3) Don't let my comments about bluegrass bassists above influence your idea of joining a bluegrass class. Bluegrass is a blast! I play a lot of it. It's a music where you have to really concentrate on doing the job of the bass, which is to support the band. The patterns are simple, but there's a lifetime of learning in putting just the right (simple) note in just the right place at just the right time in just the right way. Highly recommended. Just don't copy what you see most of the pros doing; their techniques work for them, but will be limiting if you want to branch out. Playing with standard technique will not hurt your bluegrassing a bit.
     
  6. Henry Davis

    Henry Davis

    Apr 15, 2015
    Thank you everybody for your advice, I knew you guys were great, but it's been more and faster than I expected. Here it is. Eastman vb80. I've heard good things about them. Is $1650 a ripoff? It's new, and the only one in town.

    turf3, thanks for your specific advice. Those are all technique things that I actually do remember somewhat, so thank you for the encouragement to not slack on them. I have noticed a lot of bassists being sloppy on those things. I'll see what I can find as far as someone to review my technique as I get started.

    Thanks again everyone. Another quick question: how do you guys store your bass when not in use?
     

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  7. It's the cheapest Eastman model, and $1650 is on the high end for price but still within reason. A little digging finds prices between $950 and $1700. I would guess the $950 sellers are doing minimal set-up work. If your shop did a good job on the set-up, it might be a fair deal.

    It also looks like the strings on that bass are the useless Chinese wires most factory basses are shipped with. Most reputable shops throw those out upon delivery.

    In that price range, I'd be leaning toward a Christopher if you can find one. Where are you located? You might be closer to other retailers with better selections than you realize.
     
  8. Somebody took the time to add adjusters to that bridge and taper the crown correctly, so hopefully the setup isn't too bad.

    Playing music, especially with other people, can add so much to your quality of life. (At least that's what I tell myself until I'm reminded of how nuts most musicians are, ha ha ha...)

    If you have the free time and $50 to burn each month, I'd absolutely encourage you to get back into it. Why not? I absolutely agree with those recommending at least a few lessons to help you reacquaint your body with the bass. Remember, you're probably taller and stronger now than you were the last time you played bass, so the interface will be very different. I happen to have old, existing hand, wrist and back problems that could have potentially ended my playing days had not an experience teacher slapped me around until I learned to hold my bass and bow correctly.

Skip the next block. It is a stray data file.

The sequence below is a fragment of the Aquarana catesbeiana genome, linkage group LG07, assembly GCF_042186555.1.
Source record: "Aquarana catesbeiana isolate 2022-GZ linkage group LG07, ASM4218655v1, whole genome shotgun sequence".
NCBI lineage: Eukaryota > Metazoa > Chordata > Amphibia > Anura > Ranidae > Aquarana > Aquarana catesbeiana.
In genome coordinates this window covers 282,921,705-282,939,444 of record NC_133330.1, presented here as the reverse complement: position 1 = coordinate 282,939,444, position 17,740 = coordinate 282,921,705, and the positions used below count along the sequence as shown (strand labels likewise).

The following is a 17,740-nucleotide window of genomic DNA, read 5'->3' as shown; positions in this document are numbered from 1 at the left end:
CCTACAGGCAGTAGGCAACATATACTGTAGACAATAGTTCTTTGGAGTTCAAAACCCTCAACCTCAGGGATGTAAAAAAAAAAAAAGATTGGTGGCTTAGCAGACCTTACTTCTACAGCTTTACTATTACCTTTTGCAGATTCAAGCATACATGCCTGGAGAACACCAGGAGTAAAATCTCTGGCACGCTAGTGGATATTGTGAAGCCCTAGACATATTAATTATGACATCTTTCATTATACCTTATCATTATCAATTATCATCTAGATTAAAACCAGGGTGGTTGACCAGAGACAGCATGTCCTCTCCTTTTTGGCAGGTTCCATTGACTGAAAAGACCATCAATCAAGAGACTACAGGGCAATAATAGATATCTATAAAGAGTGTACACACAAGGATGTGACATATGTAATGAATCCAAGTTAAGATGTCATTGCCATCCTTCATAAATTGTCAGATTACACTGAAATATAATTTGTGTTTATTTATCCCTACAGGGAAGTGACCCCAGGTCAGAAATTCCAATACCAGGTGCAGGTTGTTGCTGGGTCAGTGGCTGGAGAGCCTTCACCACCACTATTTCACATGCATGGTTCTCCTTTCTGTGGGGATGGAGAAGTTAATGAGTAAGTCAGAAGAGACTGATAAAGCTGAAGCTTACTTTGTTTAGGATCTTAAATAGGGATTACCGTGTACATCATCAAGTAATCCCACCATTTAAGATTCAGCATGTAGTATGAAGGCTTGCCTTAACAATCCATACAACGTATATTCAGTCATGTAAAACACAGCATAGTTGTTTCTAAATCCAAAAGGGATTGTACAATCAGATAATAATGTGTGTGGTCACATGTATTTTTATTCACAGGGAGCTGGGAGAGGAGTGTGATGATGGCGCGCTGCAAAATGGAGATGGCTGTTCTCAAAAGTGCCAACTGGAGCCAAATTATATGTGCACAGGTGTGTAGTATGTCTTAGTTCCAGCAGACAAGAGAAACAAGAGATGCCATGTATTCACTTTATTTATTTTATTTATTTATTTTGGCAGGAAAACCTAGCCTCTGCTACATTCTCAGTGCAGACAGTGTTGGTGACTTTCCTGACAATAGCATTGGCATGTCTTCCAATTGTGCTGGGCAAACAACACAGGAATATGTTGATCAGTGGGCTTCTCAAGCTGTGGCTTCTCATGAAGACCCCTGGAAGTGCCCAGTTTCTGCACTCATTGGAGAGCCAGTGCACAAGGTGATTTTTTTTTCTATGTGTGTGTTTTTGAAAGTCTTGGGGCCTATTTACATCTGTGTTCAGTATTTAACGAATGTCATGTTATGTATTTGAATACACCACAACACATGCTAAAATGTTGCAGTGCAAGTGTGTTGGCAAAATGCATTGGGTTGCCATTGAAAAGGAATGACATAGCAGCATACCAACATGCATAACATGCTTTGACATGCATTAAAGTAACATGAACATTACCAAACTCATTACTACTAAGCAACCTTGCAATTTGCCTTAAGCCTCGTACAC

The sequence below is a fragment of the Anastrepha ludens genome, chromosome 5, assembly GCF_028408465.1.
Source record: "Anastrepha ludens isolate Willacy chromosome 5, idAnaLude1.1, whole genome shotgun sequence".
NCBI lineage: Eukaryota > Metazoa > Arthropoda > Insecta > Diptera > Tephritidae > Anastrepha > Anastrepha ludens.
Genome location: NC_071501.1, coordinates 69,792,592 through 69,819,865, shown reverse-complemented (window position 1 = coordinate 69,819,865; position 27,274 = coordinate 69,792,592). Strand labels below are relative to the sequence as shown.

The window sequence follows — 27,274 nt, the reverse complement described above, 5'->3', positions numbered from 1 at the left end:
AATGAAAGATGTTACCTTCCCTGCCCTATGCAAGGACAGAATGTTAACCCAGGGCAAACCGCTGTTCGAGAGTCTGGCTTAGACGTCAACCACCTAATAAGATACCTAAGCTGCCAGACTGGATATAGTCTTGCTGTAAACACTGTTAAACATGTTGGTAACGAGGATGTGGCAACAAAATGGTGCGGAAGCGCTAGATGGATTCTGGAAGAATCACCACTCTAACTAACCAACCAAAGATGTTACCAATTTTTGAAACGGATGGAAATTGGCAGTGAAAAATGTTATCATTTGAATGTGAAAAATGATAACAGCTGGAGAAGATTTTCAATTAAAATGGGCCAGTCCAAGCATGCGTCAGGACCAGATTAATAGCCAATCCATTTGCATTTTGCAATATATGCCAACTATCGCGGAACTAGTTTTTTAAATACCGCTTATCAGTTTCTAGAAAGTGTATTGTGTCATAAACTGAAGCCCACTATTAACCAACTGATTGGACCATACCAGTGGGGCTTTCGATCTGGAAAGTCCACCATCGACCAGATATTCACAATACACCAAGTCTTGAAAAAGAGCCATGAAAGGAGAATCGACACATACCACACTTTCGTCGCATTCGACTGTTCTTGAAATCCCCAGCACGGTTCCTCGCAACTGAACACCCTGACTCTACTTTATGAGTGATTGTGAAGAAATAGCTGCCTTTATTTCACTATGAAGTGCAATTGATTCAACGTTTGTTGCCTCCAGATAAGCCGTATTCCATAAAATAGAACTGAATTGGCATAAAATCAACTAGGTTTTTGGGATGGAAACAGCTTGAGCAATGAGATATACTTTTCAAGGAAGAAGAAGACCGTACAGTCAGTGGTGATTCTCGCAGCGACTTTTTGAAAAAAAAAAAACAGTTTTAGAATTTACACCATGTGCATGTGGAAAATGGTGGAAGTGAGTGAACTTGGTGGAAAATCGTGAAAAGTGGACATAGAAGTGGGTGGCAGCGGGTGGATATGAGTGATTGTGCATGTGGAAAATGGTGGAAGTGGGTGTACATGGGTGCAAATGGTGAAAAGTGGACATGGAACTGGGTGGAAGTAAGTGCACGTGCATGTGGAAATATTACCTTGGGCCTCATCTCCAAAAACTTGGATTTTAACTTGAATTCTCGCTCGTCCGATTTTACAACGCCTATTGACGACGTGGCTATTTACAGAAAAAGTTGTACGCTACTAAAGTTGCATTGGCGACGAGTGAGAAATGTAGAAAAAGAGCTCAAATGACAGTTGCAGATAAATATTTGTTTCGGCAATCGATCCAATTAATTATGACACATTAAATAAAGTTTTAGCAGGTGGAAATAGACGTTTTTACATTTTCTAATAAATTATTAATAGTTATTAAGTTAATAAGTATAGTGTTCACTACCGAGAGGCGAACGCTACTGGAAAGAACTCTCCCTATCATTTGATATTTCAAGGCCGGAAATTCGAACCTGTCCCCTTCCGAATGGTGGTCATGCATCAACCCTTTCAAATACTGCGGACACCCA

I would not, however, advise you to purchase that particular bass. Date her for a while, sure, but keep your options open until "the One" comes along.
     
  9. I don't know how Eastman does it, but, where I was working, Christopher always sent their basses with pre-fit bridges and adjusters already installed. We would usually cut the bridge top down a little bit, re-tap the adjusters so they turned more easily, and then stain it. The real work was planing the fingerboard and re-reaming the end block to fit a higher quality end pin.

    Edit: Just for fun, I'm going to run through all the shop's added costs before an instrument went to retail.

    I was a newbie working a little slower than the professionals in the shop, but I was also paid accordingly. I'd usually spend about 3-4 hours on each instrument from start to finish, which cost the shop $36 to $48 total for labor (the pros could do it under two hours, but they made more than double my hourly wage). The cost for sand paper, oils, electricity, etc. was negligible. We would add a new set of strings (house brand, maybe $80 a set wholesale) and a name brand end pin ($100 - $150 depending on what was available). Everything else came with the instrument, including the case.

    So at most they would spend a little under $300 for a proper set-up. I don't know what they were paying for the instruments and shipping, but I think the margins were pretty decent if they were buying in bulk.
     
    Last edited: Apr 16, 2015
  10. Henry Davis

    Henry Davis

    Apr 15, 2015
    Hm. Well I'm around Rigby area in Idaho right now. If I was in California I still have some connections that I know could find me a good deal on a decent bass, but I haven't been able to find much selection in the area. I hear Christopher and Eastman are pretty comparable, is Christopher that much better? One of the music stores I called has no basses, but they recommended an Engelhardt over a Christopher.